Read the article

  • A Knights Tale

    - by Phil Factor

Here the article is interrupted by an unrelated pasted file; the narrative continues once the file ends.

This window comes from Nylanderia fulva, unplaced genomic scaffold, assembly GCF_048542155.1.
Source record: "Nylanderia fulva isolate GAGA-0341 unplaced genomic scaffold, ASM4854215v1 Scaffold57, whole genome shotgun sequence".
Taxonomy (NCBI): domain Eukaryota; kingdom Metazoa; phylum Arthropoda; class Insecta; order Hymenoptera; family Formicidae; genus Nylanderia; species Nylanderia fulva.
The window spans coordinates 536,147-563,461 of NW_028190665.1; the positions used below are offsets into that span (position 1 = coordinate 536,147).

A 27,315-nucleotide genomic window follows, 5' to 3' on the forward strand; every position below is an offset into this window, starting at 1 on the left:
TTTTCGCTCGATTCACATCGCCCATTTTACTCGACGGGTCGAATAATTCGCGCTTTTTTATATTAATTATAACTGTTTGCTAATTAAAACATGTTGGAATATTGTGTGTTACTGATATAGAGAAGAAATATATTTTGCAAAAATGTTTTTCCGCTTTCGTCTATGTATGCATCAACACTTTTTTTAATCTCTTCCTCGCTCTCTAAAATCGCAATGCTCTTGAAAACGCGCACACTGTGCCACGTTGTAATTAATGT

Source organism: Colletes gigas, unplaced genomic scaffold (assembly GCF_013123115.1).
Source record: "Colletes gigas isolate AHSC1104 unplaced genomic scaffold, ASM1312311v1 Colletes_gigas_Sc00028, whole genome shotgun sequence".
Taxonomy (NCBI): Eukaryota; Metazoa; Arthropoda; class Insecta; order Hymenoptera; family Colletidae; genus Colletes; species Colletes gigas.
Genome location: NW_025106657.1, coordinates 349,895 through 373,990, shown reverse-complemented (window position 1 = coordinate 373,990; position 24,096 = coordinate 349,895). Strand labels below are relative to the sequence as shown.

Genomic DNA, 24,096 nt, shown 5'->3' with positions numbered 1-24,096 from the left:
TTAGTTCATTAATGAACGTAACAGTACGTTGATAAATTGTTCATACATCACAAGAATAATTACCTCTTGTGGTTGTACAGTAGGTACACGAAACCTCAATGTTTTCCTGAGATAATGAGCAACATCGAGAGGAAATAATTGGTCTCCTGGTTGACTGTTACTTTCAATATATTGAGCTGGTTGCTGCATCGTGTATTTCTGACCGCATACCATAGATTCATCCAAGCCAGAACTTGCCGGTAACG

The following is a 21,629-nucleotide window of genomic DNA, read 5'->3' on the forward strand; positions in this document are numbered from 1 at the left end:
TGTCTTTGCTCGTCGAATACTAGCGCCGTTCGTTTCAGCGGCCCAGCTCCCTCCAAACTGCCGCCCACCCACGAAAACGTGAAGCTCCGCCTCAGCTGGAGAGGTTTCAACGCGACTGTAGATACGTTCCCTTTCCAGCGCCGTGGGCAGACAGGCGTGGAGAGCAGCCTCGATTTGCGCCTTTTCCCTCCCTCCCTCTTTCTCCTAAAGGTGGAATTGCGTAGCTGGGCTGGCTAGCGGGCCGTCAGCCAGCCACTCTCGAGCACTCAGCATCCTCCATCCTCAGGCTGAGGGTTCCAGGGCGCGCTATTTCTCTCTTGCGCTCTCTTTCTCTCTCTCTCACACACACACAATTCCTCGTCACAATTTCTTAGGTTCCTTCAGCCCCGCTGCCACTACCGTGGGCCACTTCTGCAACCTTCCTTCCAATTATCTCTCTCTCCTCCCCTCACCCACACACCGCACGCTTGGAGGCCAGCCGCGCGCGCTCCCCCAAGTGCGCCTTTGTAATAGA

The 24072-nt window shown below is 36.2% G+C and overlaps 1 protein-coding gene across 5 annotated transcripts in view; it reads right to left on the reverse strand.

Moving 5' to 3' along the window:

There are so many lessons to be learned from the story of Knight Capital losing nearly half a billion dollars as a result of a deployment gone wrong. The Knight Capital Group (KCG N) was an American global financial services firm engaging in market making, electronic execution, and institutional sales and trading. According to the recent order (File No.3.15570) against Knight Capital by U.S. Securities and Exchange Commission?, Knight had, for many years used some software which broke up incoming “parent” orders into smaller “child” orders that were then transmitted to various exchanges or trading venues for execution. A tracking ‘cumulative quantity’ function counted the number of ‘child’ orders and stopped the process once the total of child orders matched the ‘parent’ and so the parent order had been completed. Back in the mists of time, some code had been added to it  which was excuted if a particular flag was set. It was called ‘power peg’ and seems to have had a similar design and purpose, but, one guesses, would have shared the same tracking function. This code had been abandoned in 2003, but never deleted. In 2005, The tracking function was moved to an earlier point in the main process. It would seem from the account that, from that point, had that flag ever been set, the old ‘Power Peg’ would have been executed like Godzilla bursting from the ice, making child orders without limit without any tracking function. It wasn’t, presumably because the software that set the flag was removed. In 2012, nearly a decade after ‘Power Peg’ was abandoned, Knight prepared a new module to their software to cope with the imminent Retail Liquidity Program (RLP) for the New York Stock Exchange. By this time, the flag had remained unused and someone made the fateful decision to reuse it, and replace the old ‘power peg’ code with this new RLP code. Had the two actions been done together in a single automated deployment, and the new deployment tested, all would have been well. It wasn’t. To quote… “Beginning on July 27, 2012, Knight deployed the new RLP code in SMARS in stages by placing it on a limited number of servers in SMARS on successive days. During the deployment of the new code, however, one of Knight’s technicians did not copy the new code to one of the eight SMARS computer servers. Knight did not have a second technician review this deployment and no one at Knight realized that the Power Peg code had not been removed from the eighth server, nor the new RLP code added. Knight had no written procedures that required such a review.” (para 15) “On August 1, Knight received orders from broker-dealers whose customers were eligible to participate in the RLP. The seven servers that received the new code processed these orders correctly. However, orders sent with the repurposed flag to the eighth server triggered the defective Power Peg code still present on that server. As a result, this server began sending child orders to certain trading centers for execution. Because the cumulative quantity function had been moved, this server continuously sent child orders, in rapid sequence, for each incoming parent order without regard to the number of share executions Knight had already received from trading centers. Although one part of Knight’s order handling system recognized that the parent orders had been filled, this information was not communicated to SMARS.” (para 16) SMARS routed millions of orders into the market over a 45-minute period, and obtained over 4 million executions in 154 stocks for more than 397 million shares. By the time that Knight stopped sending the orders, Knight had assumed a net long position in 80 stocks of approximately $3.5 billion and a net short position in 74 stocks of approximately $3.15 billion. Knight’s shares dropped more than 20% after traders saw extreme volume spikes in a number of stocks, including preferred shares of Wells Fargo (JWF) and semiconductor company Spansion (CODE). Both stocks, which see roughly 100,000 trade per day, had changed hands more than 4 million times by late morning. Ultimately, Knight lost over $460 million from this wild 45 minutes of trading. Obviously, I’m interested in all this because, at one time, I used to write trading systems for the City of London. Obviously, the US SEC is in a far better position than any of us to work out the failings of Knight’s IT department, and the report makes for painful reading. I can’t help observing, though, that even with the breathtaking mistakes all along the way, that a robust automated deployment process that was ‘all-or-nothing’, and tested from soup to nuts would have prevented the disaster. The report reads like a Greek Tragedy. All the way along one wants to shout ‘No! not that way!’ and ‘Aargh! Don’t do it!’. As the tragedy unfolds, the audience weeps for the players, trapped by a cruel fate. All application development and deployment requires defense in depth. All IT goes wrong occasionally, but if there is a culture of defensive programming throughout, the consequences are usually containable. For financial systems, these defenses are required by statute, and ignored only by the foolish. Knight’s mistakes weren’t made by just one hapless sysadmin, but were progressive errors by an  IT culture spanning at least ten years.  One can spell these out, but I think they’re obvious. One can only hope that the industry studies what happened in detail, learns from the mistakes, and draws the right conclusions.